Lt. Commander
Join Date: Dec 2007
Posts: 120
# 1 The Merits of Mouse Navigation
02-23-2011, 06:39 PM
Okay, so I got asked a question about a comment I made in my keybind guide regarding using the mouse for navigation. The comment was actually an off-the-cuff remark I threw in there for humor because of a debate I was having at the time with a fleetmate regarding the merits of WASD vs. Mouse. However, I stand by the statement. When you use the mouse there is an inherent ability to manage navigation. This is because of the muscle memory you have already developed using the mouse. I find that it is much easier, quicker and more reliable (no false starts).

With the left mouse button (middle finger) you can pan and look all around your ship. Should you see something interesting/important, just let the other (index) finger drop and woosh ... you are headed in that direction. During combat, you will find that because you are looking to a specific place on the screen you will be able to direct you ship there naturally as a result of this muscle memory.

To augment navigation and support scanning the environment, I also have my numpad 4,5,6,8 keys bound (see below) to provide continual movement in the designated direction (combinations of which also work ... 4,5 ... 8,6). That is, when I press my numpad 4-key my ship will begin and maintain a left (port) turn ... with the 6-key a right (starboard) turn. With that activated I am free to look about, as above, and if I find I want to head where I'm looking ... drop that index finger and deactivate the appropriate key(s). (The numpad direction will remain activated; if you release the mouse you will begin turning in the previous direction again.)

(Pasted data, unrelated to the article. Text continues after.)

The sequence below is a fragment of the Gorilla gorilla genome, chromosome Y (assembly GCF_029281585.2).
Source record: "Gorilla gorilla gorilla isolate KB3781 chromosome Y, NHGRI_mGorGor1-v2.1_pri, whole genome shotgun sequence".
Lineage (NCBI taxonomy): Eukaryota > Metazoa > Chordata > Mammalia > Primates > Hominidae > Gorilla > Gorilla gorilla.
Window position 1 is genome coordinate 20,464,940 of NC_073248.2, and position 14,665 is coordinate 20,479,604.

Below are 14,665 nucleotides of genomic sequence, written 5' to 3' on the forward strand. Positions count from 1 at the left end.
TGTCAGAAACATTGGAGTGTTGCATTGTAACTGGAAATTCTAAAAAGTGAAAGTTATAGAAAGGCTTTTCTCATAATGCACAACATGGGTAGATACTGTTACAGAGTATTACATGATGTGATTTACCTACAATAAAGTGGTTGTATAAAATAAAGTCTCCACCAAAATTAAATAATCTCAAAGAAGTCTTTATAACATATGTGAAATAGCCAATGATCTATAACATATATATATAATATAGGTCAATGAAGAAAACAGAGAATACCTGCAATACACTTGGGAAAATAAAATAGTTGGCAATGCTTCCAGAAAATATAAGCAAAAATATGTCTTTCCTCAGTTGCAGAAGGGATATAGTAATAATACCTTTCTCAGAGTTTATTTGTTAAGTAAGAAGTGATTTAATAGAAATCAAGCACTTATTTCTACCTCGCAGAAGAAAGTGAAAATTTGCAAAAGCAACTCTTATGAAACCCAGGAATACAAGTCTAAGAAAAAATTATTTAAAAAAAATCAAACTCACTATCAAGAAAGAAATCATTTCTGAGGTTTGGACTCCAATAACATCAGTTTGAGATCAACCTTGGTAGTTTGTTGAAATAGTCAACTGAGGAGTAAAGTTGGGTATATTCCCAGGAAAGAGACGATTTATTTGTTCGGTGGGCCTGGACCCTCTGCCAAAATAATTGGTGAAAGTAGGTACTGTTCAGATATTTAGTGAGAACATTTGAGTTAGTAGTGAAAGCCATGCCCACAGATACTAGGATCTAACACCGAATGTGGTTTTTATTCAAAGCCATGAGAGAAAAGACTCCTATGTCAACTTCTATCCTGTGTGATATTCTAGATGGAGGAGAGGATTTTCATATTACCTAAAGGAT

Keyboard Navigation
Numpad8 "++invertibleup"
Numpad5 "++invertibledown"
Numpad4 "++left"
Numpad6 "++right"
Numpad7 "throttleadjust .25"
Numpad9 "throttleadjust -.25"

Numpadenter "throttletoggle"
Add "throttleadjust .10"
Subtract "throttleadjust -.10"

With all this in place I find that the left-hand is somewhat jealous; that is where keybinds come in. While you are using you mouse to coordinate scanning and navigation, you left-hand is free to do other things and move about the country ... er, keyboard. While you are adjusting to keybinds, you will find that you have to look at the keyboard briefly (ever so briefly). While that is happening, you are still able to continue navigating smoothly.

Generally, I keep my left thumb on the spacebar (fire key). From there I have developed keybinds with my regular and most desirable abilities within easy reach of the other four fingers. This setup also allows me, with a marginal shift, to activate my left Alt-key and thus have another 1/4 keyboard worth of keybinds easily accessible as well.

Just my thoughts on Mouse vs. WASD

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